Mr Ling makes a difference
Yesterday I received an email from someone I had not heard from for a decade. It reminded me that this week marks ten years since an episode in their life in which I played some part. It thanked me for investing time and energy in their future and reported that consequently the last ten years have been professionally fulfilling. You can imagine that the news warmed my heart.
Teaching, which I have spent most of my life doing, does give you an ideal opportunity to invest in other people’s lives. It often seems to end after the last day in the classroom. And you normally don’t hear much about those of your efforts which have been negative - and you know there must be some. This week's email reminded me that our words and actions do produce effects, sometimes unanticipated, in others for good or ill.
I remember with gratitude those many teachers who invested their energies in me and my learning. One man at primary school was particularly interested in history and poetry. I still have a book of his poems. A teacher at secondary school, a Yorkshireman, decided (rightly) that what I needed most was to be provoked, kicked into action. A lecturer (a Latvian woman, gentle but incisive) who made all the difference to my work as an undergraduate. Another Yorkshireman who supervised my research and was an example in so many ways beyond the writing a thesis of how to live.
Did I write to thank them? Sadly only the last one. He did live to see some interest on his investment in me but I wish I had been more fulsome.
Of course you don’t have to be a teacher to make a difference. And the difference need not be life-changing to be important. There are small opportunities for all of us to help people to grow a little even in the simplest of ways. We can shore up people’s flagging confidence in themselves. We can in some small way favour their interests over our own. We can resist any rising tide of cynicism.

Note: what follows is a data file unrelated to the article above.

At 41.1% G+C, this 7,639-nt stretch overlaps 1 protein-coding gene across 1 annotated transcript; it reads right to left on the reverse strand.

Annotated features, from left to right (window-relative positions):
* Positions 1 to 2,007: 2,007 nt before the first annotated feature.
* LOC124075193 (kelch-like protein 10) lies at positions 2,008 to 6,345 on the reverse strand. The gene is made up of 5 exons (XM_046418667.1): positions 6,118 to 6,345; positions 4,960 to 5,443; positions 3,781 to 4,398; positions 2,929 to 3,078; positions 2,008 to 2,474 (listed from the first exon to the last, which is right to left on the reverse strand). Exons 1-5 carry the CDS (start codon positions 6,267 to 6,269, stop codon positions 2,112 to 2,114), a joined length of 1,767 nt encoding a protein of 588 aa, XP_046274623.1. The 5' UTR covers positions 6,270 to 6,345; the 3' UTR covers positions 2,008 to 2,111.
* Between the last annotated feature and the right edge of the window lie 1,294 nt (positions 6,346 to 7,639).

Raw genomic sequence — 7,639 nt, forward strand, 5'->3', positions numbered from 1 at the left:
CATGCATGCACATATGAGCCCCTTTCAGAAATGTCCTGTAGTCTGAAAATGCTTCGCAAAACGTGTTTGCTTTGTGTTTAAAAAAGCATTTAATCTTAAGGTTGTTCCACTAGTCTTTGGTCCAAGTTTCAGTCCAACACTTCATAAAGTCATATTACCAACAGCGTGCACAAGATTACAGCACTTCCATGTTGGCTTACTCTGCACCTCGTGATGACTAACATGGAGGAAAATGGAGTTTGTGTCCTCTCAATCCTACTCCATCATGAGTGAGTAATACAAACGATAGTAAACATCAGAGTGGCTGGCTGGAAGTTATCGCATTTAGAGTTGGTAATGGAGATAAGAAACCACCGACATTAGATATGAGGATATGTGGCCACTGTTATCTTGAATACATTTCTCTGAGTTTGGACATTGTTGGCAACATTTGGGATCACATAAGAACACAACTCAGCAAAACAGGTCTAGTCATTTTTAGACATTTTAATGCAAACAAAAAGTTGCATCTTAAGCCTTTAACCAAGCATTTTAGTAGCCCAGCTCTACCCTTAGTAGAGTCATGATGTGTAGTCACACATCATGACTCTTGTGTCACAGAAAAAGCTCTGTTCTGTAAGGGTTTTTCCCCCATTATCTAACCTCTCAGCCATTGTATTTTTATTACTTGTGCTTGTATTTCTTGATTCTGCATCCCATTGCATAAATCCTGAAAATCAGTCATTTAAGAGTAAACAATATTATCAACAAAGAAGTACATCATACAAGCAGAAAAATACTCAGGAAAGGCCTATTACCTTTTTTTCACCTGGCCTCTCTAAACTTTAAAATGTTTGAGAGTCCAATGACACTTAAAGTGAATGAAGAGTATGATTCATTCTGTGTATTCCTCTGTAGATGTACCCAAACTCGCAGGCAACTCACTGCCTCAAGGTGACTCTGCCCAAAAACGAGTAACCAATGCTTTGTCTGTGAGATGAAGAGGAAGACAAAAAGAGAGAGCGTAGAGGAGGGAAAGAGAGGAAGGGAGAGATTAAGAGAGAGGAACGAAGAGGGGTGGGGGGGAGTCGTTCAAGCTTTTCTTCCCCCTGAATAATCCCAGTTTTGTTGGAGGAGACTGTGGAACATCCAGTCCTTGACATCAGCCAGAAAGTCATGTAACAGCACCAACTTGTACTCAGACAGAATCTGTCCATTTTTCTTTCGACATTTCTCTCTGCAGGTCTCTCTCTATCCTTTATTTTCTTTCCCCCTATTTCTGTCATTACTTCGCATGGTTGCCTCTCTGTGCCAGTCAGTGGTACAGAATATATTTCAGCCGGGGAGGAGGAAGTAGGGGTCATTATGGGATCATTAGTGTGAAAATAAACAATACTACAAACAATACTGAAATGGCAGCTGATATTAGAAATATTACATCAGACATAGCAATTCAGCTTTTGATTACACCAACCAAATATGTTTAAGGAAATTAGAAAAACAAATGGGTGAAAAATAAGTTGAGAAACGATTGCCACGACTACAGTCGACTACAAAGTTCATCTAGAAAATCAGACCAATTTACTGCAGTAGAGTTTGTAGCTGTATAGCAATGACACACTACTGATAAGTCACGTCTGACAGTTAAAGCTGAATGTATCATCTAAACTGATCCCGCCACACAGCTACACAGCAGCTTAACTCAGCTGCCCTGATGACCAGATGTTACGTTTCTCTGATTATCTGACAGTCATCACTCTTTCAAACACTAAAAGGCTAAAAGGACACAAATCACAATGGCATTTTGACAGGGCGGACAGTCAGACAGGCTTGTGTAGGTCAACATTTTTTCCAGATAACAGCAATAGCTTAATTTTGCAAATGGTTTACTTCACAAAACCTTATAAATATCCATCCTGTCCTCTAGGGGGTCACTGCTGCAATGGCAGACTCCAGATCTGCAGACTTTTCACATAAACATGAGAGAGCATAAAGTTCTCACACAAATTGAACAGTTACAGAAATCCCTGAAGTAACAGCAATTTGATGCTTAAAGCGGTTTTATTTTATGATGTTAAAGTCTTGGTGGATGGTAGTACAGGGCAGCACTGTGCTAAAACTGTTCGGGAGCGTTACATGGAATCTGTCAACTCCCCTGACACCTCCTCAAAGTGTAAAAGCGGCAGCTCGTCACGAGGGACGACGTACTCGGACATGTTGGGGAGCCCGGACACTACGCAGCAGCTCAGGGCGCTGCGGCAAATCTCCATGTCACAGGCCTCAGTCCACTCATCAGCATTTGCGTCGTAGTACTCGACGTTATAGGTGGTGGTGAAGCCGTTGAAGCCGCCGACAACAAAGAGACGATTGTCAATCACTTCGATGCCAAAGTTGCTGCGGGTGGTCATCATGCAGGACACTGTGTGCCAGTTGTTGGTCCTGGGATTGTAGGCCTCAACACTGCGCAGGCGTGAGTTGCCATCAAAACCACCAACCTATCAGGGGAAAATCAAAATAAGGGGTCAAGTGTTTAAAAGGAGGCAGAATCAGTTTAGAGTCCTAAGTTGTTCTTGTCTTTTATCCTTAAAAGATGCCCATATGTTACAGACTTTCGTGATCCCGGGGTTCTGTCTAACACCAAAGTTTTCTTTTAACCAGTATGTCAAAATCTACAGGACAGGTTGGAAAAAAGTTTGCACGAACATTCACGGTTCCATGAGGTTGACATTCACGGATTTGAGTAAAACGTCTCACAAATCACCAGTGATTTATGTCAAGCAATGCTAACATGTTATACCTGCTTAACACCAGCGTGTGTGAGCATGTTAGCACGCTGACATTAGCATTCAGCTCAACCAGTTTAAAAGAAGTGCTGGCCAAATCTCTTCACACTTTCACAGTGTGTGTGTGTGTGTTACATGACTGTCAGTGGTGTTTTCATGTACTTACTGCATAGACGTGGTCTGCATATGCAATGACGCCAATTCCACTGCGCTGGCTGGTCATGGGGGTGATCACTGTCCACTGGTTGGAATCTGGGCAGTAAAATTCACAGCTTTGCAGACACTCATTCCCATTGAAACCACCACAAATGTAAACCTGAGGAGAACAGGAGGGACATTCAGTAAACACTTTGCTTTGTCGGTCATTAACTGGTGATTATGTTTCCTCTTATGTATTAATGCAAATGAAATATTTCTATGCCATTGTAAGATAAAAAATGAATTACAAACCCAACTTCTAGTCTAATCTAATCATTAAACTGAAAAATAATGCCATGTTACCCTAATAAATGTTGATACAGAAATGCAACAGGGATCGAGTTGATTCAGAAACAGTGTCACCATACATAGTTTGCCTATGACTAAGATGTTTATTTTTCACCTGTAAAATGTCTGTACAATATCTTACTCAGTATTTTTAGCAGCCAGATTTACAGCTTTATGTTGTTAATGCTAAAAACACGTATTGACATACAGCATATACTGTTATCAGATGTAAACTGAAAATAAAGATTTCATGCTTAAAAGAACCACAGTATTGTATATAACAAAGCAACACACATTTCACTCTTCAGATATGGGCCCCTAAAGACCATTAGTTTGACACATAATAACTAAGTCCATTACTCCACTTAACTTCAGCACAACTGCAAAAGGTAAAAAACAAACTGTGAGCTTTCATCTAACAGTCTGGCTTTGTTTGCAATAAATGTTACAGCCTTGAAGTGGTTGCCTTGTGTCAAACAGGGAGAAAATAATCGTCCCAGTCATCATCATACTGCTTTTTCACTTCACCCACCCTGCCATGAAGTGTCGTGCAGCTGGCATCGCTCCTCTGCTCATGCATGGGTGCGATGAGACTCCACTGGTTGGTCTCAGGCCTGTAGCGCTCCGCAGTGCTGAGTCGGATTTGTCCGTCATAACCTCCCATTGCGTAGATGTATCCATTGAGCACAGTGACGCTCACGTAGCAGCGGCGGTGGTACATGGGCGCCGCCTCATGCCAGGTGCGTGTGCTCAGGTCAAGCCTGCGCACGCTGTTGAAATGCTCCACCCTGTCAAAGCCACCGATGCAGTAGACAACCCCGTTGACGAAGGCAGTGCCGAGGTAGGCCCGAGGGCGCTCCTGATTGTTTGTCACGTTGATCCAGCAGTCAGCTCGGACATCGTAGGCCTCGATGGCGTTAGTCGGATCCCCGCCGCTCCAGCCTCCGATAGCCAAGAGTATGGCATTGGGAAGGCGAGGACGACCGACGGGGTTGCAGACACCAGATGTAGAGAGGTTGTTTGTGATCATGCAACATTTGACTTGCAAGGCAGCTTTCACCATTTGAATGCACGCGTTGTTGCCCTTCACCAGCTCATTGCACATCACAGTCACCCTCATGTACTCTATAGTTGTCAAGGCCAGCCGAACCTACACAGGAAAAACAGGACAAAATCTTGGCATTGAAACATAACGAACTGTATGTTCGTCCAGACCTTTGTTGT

Investing yourself in people means giving them something however small or invisible which will nurture them in some way well after the event. I have just taken from my bookshelf a slim book of poems written by my primary school teacher, Robert Ling. It is dog-eared - I have not looked at it for many years. I realise for the first time what a learned man he was. Most of it was written during World War II from the eastern Mediterranean. His poems mention the names of all kinds of great people whose works I only learned of much later in life. Two poems are in French. What was he doing in a primary school classroom? I owe him more than I realised. So I end with a fragment from his poem ‘The Joy of Life’ dated 22.8.44. Mr Ling could not have imagined that one day I would write a blog about him.
“No pride, no sterile mass of empty learning,
Can give the peace of mind we all would know;
For simple things come nearest to Perfection,
And simple things endure through pain and strife”.
My belated thanks to Robert Ling. He made a difference.